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# Types of Data – categorical data. Week 2 (1)

## 1. BBA182 Applied Statistics Week 2 (1) Types of Data – categorical data

DR SUSANNE HANSEN SARAL
EMAIL: [email protected]
HT TPS://PIAZZA.COM/CLASS/IXRJ 5MMOX1U2T8?CID=4#
DR SUSANNE HANSEN SARAL
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## 2. NEW IN CLASS?

Send me an email to the following address:
[email protected]
DR SUSANNE HANSEN SARAL
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## 3. Activation of piazza.com account

Enter your first and last name
Select : Economy
Select : Class 1 and add BBA 182 and click “join the class”
DR SUSANNE HANSEN SARAL
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## 4. Where does data come from?

Market research
Survey (online questionnaires, paper questionnaires, etc.)
Interviews
Research experiments (medicine, psychology, economics)
Databases of companies, banks, insurance companies
Internet
other sources
DR SUSANNE HANSEN SARAL
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## 5. Random Sampling

Simple random sampling is a procedure in which:
Each member/item in the population is chosen strictly by chance
Each member/item in the population has an equal chance to be chosen
Each member/item has to be independent from each other
Every possible sample of n objects is equally likely to be chosen
The resulting sample is called a random sample.
DR SUSANNE HANSEN SARAL
Ch. 1-5

## 6. Convenience sample

A sample where subjects are not chosen strictly by chance. The researchers choses the sample
(bias)
Advantage to collect a convenience sample:
- Fast, provides a fast answer
- Provides a trend or indication
- The data collected is not statistically valid and reliable. Cannot draw conclusions about the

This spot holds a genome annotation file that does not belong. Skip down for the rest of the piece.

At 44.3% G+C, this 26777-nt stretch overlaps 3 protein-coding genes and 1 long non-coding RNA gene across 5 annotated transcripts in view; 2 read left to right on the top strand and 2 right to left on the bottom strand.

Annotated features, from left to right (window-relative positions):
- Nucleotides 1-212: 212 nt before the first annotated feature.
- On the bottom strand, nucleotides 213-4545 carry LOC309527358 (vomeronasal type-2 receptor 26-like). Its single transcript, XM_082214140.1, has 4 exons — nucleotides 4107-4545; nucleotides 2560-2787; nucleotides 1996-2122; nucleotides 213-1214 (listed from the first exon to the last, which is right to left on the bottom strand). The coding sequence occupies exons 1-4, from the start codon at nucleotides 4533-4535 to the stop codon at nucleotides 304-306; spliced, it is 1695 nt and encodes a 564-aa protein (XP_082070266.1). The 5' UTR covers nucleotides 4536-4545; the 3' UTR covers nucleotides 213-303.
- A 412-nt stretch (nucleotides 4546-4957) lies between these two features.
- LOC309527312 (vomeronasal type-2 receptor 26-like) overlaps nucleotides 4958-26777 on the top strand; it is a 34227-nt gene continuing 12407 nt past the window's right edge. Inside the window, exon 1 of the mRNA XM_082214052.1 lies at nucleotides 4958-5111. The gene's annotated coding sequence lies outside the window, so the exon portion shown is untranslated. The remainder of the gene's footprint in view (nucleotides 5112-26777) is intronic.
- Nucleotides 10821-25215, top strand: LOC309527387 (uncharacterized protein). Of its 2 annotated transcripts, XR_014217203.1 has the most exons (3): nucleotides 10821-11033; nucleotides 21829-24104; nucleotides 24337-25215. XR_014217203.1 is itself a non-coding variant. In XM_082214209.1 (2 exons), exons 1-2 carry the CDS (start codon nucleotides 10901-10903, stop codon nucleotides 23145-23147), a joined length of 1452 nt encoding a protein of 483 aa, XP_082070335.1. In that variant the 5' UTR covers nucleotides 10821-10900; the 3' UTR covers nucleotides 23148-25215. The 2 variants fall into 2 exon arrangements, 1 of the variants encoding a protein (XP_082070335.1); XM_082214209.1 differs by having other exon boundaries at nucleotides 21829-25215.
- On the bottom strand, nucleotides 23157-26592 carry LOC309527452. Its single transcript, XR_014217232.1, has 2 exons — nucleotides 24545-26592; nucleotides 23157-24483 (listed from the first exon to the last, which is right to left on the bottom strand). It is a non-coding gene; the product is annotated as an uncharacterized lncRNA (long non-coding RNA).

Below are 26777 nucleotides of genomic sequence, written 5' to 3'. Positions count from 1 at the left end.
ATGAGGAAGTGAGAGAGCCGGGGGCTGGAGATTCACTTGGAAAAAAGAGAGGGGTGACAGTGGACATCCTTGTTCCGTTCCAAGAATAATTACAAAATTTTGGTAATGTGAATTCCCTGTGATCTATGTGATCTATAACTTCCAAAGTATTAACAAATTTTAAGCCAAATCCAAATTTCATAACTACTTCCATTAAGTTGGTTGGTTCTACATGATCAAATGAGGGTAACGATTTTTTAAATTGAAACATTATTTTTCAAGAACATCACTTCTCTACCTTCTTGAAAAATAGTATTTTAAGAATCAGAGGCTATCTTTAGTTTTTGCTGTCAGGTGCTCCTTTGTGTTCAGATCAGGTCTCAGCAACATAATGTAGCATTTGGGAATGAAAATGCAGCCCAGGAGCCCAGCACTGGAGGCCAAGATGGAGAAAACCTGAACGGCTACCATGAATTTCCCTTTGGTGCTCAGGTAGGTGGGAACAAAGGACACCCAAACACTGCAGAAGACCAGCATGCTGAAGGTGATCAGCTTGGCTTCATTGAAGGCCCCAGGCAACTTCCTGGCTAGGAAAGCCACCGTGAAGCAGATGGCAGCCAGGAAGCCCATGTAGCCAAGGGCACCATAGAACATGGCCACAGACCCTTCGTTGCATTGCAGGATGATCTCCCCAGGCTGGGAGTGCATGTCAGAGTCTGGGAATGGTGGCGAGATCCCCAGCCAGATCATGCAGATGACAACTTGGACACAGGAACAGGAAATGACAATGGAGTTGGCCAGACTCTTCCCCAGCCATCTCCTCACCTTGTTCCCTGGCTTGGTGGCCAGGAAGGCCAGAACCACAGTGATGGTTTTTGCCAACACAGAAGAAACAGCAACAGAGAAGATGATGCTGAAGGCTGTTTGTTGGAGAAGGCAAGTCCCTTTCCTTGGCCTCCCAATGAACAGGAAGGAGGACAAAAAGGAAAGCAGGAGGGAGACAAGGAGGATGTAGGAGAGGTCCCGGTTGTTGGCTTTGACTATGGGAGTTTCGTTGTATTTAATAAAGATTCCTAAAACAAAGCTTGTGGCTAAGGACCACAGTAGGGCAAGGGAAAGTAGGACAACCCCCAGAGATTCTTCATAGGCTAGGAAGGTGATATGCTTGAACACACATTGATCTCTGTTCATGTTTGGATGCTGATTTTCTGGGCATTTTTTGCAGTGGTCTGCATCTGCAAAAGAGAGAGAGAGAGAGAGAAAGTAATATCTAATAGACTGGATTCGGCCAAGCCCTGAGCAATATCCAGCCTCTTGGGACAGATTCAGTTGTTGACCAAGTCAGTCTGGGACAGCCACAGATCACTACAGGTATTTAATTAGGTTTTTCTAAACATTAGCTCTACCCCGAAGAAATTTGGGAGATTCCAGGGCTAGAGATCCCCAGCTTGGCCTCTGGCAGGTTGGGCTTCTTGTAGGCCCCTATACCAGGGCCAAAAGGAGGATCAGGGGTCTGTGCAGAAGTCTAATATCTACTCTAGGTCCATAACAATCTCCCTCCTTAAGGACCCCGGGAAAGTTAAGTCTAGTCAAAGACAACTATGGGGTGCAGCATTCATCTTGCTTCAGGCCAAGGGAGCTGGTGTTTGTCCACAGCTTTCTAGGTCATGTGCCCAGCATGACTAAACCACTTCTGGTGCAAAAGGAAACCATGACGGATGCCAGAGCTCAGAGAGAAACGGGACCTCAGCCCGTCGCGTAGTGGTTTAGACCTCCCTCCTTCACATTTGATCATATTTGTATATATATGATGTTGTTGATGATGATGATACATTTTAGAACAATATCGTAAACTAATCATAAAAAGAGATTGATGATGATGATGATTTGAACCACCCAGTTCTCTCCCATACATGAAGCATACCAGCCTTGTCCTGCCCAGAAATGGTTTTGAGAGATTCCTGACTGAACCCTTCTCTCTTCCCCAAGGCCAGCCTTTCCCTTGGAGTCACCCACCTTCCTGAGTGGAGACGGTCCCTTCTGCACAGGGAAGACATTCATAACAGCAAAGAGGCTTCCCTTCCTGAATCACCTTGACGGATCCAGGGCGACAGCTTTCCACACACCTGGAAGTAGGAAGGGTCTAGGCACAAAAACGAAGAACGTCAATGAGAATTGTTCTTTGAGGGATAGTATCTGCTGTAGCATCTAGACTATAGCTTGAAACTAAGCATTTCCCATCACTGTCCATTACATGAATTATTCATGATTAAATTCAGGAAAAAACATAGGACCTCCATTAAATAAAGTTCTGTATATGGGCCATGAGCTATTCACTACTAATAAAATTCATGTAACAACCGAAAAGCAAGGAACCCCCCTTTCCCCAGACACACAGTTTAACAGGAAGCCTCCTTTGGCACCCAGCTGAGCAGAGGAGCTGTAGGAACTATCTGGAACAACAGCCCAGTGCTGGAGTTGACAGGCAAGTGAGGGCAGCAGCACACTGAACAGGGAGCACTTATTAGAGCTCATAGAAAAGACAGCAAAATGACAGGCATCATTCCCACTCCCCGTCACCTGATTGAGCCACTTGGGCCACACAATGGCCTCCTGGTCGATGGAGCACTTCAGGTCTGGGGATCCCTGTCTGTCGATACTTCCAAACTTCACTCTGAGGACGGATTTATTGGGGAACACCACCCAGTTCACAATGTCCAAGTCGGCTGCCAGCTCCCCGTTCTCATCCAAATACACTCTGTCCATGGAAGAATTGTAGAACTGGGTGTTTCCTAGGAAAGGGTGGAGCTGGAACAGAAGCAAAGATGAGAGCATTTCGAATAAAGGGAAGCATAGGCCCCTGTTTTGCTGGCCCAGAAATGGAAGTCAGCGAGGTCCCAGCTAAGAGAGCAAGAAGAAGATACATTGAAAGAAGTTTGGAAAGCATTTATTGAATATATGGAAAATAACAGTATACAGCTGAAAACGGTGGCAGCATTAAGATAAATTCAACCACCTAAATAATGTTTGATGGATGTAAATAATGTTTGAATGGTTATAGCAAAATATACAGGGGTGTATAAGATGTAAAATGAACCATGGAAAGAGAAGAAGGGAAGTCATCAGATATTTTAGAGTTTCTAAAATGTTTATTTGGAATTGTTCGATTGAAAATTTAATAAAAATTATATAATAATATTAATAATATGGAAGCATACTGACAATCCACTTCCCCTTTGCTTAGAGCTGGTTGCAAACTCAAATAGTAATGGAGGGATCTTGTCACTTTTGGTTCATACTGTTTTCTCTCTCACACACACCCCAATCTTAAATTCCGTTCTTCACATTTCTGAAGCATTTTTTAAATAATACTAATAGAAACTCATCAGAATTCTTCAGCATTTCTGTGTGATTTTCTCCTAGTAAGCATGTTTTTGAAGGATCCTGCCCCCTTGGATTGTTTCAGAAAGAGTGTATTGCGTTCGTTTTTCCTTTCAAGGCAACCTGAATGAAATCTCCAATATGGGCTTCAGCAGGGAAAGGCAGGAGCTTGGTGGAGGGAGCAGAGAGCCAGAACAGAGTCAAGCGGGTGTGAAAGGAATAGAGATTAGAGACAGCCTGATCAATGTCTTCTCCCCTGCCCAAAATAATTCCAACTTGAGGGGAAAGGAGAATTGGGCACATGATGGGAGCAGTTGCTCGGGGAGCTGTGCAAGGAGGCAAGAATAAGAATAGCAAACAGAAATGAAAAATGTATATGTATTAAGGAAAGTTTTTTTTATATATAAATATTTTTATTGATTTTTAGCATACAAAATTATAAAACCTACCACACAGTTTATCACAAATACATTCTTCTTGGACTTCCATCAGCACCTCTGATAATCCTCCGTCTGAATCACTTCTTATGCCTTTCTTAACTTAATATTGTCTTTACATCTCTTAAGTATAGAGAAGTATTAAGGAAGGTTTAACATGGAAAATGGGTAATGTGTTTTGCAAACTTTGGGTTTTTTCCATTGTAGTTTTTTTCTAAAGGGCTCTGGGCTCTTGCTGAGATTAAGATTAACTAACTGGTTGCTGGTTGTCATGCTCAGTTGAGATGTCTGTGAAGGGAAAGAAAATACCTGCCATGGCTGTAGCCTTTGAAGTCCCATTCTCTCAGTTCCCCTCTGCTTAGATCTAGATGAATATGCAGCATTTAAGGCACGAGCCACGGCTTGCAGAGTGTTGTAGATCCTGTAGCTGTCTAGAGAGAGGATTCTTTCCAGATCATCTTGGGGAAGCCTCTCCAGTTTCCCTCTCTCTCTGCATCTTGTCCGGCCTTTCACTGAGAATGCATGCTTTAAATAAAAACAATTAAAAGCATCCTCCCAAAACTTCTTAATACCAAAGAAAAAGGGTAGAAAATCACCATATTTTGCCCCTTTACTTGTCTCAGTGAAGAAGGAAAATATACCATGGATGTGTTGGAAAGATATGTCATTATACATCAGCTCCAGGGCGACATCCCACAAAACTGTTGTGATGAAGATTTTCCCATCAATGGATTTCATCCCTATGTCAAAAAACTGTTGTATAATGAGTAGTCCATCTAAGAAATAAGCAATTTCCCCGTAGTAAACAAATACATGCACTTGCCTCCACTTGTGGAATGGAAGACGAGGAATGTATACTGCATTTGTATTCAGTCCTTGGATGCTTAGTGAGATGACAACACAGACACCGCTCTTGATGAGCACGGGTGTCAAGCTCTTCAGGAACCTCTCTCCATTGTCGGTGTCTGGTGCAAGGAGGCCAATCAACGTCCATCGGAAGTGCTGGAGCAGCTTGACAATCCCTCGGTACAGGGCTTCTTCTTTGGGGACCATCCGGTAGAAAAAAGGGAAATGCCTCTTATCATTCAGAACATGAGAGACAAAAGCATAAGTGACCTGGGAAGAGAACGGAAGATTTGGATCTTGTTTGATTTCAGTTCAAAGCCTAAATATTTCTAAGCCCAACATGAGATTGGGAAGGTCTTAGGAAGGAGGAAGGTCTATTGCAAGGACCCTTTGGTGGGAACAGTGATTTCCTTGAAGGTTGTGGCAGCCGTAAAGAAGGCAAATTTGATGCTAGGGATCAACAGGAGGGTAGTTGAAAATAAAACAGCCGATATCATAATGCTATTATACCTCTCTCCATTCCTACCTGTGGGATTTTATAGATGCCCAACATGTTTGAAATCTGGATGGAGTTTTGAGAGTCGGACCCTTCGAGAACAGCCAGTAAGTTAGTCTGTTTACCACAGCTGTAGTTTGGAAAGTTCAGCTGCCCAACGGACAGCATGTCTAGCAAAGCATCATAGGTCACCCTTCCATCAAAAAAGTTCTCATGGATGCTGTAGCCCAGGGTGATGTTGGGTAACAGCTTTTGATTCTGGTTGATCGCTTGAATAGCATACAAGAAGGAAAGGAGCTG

population based on a convenience sample.

## 7. Data - Information

The objective of statistics is to extract information from data so that we can make business
decisions that increase company profits
As we saw in last class, data can be numbers and data can be categories. Therefore we divide
them into different types. Each type requires a specific statistical technique for analysis.
To help explain this important principle, we need to define a few terms:
DR SUSANNE HANSEN SARAL

## 8. Variables

A variable is any characteristic, number, or quantity that can be measured or counted.
Age, gender, business income and expenses, country of birth, capital expenditure, class grades,
car model, nationality are examples of variables.
They are called variables, because they can vary:
Country of birth can vary from person to person, not all class grades are the same, gender can
be either female or male. A variable can take on more than one characteristic and therefore is
called a variable
DR SUSANNE HANSEN SARAL

## 9. Variables and values (continued)

Values of a variable are the possible observations of the variable.
Examples:
The values of religious orientation: Muslim, Buddhist, Protestant, Catholic, Agnostic, etc.
The values of a statistics exam are the integers between 0 and 100
The values of gender: Male or female
The size of buildings: 10 – 100 meters tall
DR SUSANNE HANSEN SARAL

## 10. Data = variable - values

When we talk about data we talk about observed values of a variable:
Example, we observe the midterm exam grades (a variable) of 10 students:
67 74
71
83
93
55
48
From this set of data we can extract information.
who - what - when
DR SUSANNE HANSEN SARAL
81 68
62

## 11. Data – observed values of a variable

Data = values – information
Data can be numbers (quantitative): Number of daily flight
departures at Sabiha Gökçen airport, size of a person, number of
products sold annually in a store, number of trucks arriving at a
warehouse, price of gold, etc.
Data can be categories (qualitative): Religious orientation, countries,
customer preference, tourist attractions, codes, gender, etc.
DR SUSANNE HANSEN SARAL
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## 12. Classification of variables

Knowledge about the type of variable we are working with is necessary,
because each type of variable requires a different statistical technique.